I’m Shrinking!

Yes, the middle class has been disappearing.  It started with the Reagan years when the tax code was written with breaks for specific companies.  Some corporations received huge tax breaks while others had their taxes increased.  It was described as “trickle down” economics which actually started to gush money to the top 5% of Americans.  At the same time, the middle class, ever so slightly, began to diminish.

The economy had ups and downs over the years following the Reagan bandits (Savings and Loan bailouts) while the middle class continued to lose ground.  During his presidency, George H. W. Bush made an announcement that we are now a “global economy”.

Next came NAFTA which was signed into law by President Bill Clinton.  The idea of NAFTA was born during the George H.W. Bush years and it was Ross Perot that brought the voters attention to NAFTA and “the sucking sound” of jobs leaving this country.  President Bill Clinton signed NAFTA into law and American companies began building factories in Mexico.  This creation of manufacturing jobs in Mexico gave Mexicans the opportunity to earn a living wage.  Over the years, these same corporations that provided a living wage kept lowering the wages of Mexicans to the point where jobs in Mexico are now poverty jobs in sweat shops.  This decrease in income has fueled the drug cartels and has increased violent crime along the Mexican border.  That’s a story for another time.

So far, we have special tax breaks for specific corporations and NAFTA.  Then in the year 2000, the US Supreme Court appointed the rich man’s tool as president, George W. Bush.  His appointment accelerated the loss of jobs by providing tax incentives for corporations to send jobs overseas.  How unAmerican and unpatriotic.  The Bush administration also lowered taxes for the top 5% of Americans, the very rich, while keeping taxes high for middle class Americans.  Along with two wars, the Bush tax cuts created a huge Government deficit at the expense of middle class Americans.  Since the birth of Reaganomics, the wages of the middle class have slowly declined or remained stagnant.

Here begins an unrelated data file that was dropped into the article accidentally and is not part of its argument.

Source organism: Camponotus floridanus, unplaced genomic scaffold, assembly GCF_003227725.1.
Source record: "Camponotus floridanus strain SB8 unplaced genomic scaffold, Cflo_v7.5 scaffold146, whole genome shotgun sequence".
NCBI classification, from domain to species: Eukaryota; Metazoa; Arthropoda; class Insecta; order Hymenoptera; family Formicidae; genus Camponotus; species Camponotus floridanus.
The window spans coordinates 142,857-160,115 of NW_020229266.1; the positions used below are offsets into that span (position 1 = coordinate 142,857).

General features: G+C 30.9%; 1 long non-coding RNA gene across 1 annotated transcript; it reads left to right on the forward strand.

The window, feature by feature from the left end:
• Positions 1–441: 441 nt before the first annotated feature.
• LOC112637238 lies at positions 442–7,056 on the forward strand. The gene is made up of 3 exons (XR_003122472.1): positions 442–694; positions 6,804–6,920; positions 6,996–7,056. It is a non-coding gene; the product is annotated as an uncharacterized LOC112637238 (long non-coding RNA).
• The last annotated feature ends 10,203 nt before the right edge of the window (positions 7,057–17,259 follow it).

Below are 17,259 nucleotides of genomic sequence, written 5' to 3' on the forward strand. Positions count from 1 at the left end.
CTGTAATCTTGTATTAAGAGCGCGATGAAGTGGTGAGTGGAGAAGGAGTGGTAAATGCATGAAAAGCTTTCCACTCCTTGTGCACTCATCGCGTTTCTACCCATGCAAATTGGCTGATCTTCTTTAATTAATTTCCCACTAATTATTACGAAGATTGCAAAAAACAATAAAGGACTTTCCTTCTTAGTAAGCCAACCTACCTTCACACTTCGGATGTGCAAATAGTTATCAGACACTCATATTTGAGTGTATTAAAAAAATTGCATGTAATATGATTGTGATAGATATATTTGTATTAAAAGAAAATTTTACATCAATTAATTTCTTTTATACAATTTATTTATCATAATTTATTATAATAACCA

Here are 22 statistics proving the decline of the middle class…

#1) According to a poll taken in 2009, 61 percent of Americans “always or usually” live paycheck to paycheck, which was up from 49 percent in 2008 and 43 percent in 2007.

#2) The number of Americans with incomes below the official poverty line rose by about 15% between 2000 and 2006, and by 2008 over 30 million U.S. workers were earning less than $10 per hour.

#3) According to Harvard Magazine, 66% of the income growth between 2001 and 2007 went to the top 1% of all Americans.

#4) According to that same poll, 36 percent of Americans say that they don’t contribute anything to retirement savings.

#5) A staggering 43 percent of Americans have less than $10,000 saved up for retirement.

#6) According to one new survey, 24% of American workers say that they have postponed their planned retirement age in the past year.

#7) Over 1.4 million Americans filed for personal bankruptcy in 2009, which represented a 32 percent increase over 2008.

#8) Only the top 5 percent of U.S. households have earned enough additional income to match the rise in housing costs since 1975.

#9) For the first time in U.S. history, banks own a greater share of residential housing net worth in the United States than all individual Americans put together.

#10) In 1950, the ratio of the average executive’s paycheck to the average worker’s paycheck was about 30 to 1.  Since the year 2000, that ratio has exploded to between 300 to 500 to one.

Read more and all the supporting data here

The negative effects of the Bush years washed over from 2008 into 2009.  It took eight years to destroy our economy and it will take at least eight years if not more to repair the damage done by the Bush administration.

President Obama’s stimulus package included a reduction in taxes for 95% of Americans.  As a member of this 95% grouping, I received a tax refund this year, the first one in many years.  My taxes increased during the Reagan years and this is my first tax break since then.